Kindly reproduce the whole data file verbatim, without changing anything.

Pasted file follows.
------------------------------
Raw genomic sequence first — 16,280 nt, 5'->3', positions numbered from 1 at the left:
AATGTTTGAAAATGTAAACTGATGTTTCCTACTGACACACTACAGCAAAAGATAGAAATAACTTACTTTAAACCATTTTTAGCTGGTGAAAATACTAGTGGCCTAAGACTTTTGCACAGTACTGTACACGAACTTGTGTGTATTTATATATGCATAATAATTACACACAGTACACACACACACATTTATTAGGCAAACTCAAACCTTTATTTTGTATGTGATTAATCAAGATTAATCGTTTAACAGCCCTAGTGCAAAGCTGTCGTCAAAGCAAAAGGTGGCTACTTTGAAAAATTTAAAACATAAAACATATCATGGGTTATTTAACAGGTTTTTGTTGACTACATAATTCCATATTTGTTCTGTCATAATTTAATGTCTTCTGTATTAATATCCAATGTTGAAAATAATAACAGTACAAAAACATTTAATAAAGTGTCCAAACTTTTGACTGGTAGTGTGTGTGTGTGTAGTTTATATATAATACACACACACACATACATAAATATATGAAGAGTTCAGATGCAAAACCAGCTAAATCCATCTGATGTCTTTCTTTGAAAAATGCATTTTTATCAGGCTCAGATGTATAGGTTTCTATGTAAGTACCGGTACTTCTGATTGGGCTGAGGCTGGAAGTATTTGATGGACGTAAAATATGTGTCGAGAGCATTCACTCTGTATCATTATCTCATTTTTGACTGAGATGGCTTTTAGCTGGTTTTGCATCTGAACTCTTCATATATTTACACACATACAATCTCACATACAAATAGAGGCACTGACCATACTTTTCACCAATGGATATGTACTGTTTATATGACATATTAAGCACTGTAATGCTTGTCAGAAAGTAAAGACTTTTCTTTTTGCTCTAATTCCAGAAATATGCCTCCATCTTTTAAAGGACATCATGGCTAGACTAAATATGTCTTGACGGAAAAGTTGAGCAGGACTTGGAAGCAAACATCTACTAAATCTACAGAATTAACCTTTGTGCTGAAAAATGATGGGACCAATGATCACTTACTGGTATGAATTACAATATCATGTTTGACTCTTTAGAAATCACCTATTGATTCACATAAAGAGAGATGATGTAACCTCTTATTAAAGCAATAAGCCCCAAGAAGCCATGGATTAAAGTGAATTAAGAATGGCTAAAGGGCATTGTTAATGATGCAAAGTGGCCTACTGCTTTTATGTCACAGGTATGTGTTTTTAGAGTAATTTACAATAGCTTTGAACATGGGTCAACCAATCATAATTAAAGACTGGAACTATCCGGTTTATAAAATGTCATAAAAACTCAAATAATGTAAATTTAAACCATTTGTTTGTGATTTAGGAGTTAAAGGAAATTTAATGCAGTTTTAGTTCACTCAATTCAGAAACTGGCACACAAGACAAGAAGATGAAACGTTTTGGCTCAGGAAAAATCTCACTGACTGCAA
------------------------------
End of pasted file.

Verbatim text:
Raw genomic sequence first — 16,280 nt, 5'->3', positions numbered from 1 at the left:
AATGTTTGAAAATGTAAACTGATGTTTCCTACTGACACACTACAGCAAAAGATAGAAATAACTTACTTTAAACCATTTTTAGCTGGTGAAAATACTAGTGGCCTAAGACTTTTGCACAGTACTGTACACGAACTTGTGTGTATTTATATATGCATAATAATTACACACAGTACACACACACACATTTATTAGGCAAACTCAAACCTTTATTTTGTATGTGATTAATCAAGATTAATCGTTTAACAGCCCTAGTGCAAAGCTGTCGTCAAAGCAAAAGGTGGCTACTTTGAAAAATTTAAAACATAAAACATATCATGGGTTATTTAACAGGTTTTTGTTGACTACATAATTCCATATTTGTTCTGTCATAATTTAATGTCTTCTGTATTAATATCCAATGTTGAAAATAATAACAGTACAAAAACATTTAATAAAGTGTCCAAACTTTTGACTGGTAGTGTGTGTGTGTGTAGTTTATATATAATACACACACACACATACATAAATATATGAAGAGTTCAGATGCAAAACCAGCTAAATCCATCTGATGTCTTTCTTTGAAAAATGCATTTTTATCAGGCTCAGATGTATAGGTTTCTATGTAAGTACCGGTACTTCTGATTGGGCTGAGGCTGGAAGTATTTGATGGACGTAAAATATGTGTCGAGAGCATTCACTCTGTATCATTATCTCATTTTTGACTGAGATGGCTTTTAGCTGGTTTTGCATCTGAACTCTTCATATATTTACACACATACAATCTCACATACAAATAGAGGCACTGACCATACTTTTCACCAATGGATATGTACTGTTTATATGACATATTAAGCACTGTAATGCTTGTCAGAAAGTAAAGACTTTTCTTTTTGCTCTAATTCCAGAAATATGCCTCCATCTTTTAAAGGACATCATGGCTAGACTAAATATGTCTTGACGGAAAAGTTGAGCAGGACTTGGAAGCAAACATCTACTAAATCTACAGAATTAACCTTTGTGCTGAAAAATGATGGGACCAATGATCACTTACTGGTATGAATTACAATATCATGTTTGACTCTTTAGAAATCACCTATTGATTCACATAAAGAGAGATGATGTAACCTCTTATTAAAGCAATAAGCCCCAAGAAGCCATGGATTAAAGTGAATTAAGAATGGCTAAAGGGCATTGTTAATGATGCAAAGTGGCCTACTGCTTTTATGTCACAGGTATGTGTTTTTAGAGTAATTTACAATAGCTTTGAACATGGGTCAACCAATCATAATTAAAGACTGGAACTATCCGGTTTATAAAATGTCATAAAAACTCAAATAATGTAAATTTAAACCATTTGTTTGTGATTTAGGAGTTAAAGGAAATTTAATGCAGTTTTAGTTCACTCAATTCAGAAACTGGCACACAAGACAAGAAGATGAAACGTTTTGGCTCAGGAAAAATCTCACTGACTGCAA